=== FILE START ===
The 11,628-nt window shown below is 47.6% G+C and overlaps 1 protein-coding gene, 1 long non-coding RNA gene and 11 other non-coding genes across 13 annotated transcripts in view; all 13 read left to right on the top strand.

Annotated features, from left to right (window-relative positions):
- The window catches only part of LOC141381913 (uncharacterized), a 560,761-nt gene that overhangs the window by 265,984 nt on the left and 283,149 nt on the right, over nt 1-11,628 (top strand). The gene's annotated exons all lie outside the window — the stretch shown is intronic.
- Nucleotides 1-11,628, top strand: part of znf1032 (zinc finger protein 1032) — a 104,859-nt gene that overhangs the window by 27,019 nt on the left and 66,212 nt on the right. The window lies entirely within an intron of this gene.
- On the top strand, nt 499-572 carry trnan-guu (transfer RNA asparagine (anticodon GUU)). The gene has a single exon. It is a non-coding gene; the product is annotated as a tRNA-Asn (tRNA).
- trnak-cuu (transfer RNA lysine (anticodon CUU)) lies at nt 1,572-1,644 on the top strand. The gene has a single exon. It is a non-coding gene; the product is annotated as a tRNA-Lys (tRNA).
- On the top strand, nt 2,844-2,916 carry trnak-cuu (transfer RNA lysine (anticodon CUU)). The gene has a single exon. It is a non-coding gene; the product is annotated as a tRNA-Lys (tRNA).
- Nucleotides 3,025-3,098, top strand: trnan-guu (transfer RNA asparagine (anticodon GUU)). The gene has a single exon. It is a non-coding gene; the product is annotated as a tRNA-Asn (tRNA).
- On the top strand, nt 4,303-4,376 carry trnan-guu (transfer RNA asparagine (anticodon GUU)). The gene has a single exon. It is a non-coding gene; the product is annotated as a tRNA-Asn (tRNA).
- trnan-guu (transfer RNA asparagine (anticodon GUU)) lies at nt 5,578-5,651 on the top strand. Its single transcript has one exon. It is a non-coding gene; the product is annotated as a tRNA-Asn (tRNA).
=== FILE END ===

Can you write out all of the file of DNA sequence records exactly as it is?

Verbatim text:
The 11,628-nt window shown below is 47.6% G+C and overlaps 1 protein-coding gene, 1 long non-coding RNA gene and 11 other non-coding genes across 13 annotated transcripts in view; all 13 read left to right on the top strand.

Annotated features, from left to right (window-relative positions):
- The window catches only part of LOC141381913 (uncharacterized), a 560,761-nt gene that overhangs the window by 265,984 nt on the left and 283,149 nt on the right, over nt 1-11,628 (top strand). The gene's annotated exons all lie outside the window — the stretch shown is intronic.
- Nucleotides 1-11,628, top strand: part of znf1032 (zinc finger protein 1032) — a 104,859-nt gene that overhangs the window by 27,019 nt on the left and 66,212 nt on the right. The window lies entirely within an intron of this gene.
- On the top strand, nt 499-572 carry trnan-guu (transfer RNA asparagine (anticodon GUU)). The gene has a single exon. It is a non-coding gene; the product is annotated as a tRNA-Asn (tRNA).
- trnak-cuu (transfer RNA lysine (anticodon CUU)) lies at nt 1,572-1,644 on the top strand. The gene has a single exon. It is a non-coding gene; the product is annotated as a tRNA-Lys (tRNA).
- On the top strand, nt 2,844-2,916 carry trnak-cuu (transfer RNA lysine (anticodon CUU)). The gene has a single exon. It is a non-coding gene; the product is annotated as a tRNA-Lys (tRNA).
- Nucleotides 3,025-3,098, top strand: trnan-guu (transfer RNA asparagine (anticodon GUU)). The gene has a single exon. It is a non-coding gene; the product is annotated as a tRNA-Asn (tRNA).
- On the top strand, nt 4,303-4,376 carry trnan-guu (transfer RNA asparagine (anticodon GUU)). The gene has a single exon. It is a non-coding gene; the product is annotated as a tRNA-Asn (tRNA).
- trnan-guu (transfer RNA asparagine (anticodon GUU)) lies at nt 5,578-5,651 on the top strand. Its single transcript has one exon. It is a non-coding gene; the product is annotated as a tRNA-Asn (tRNA).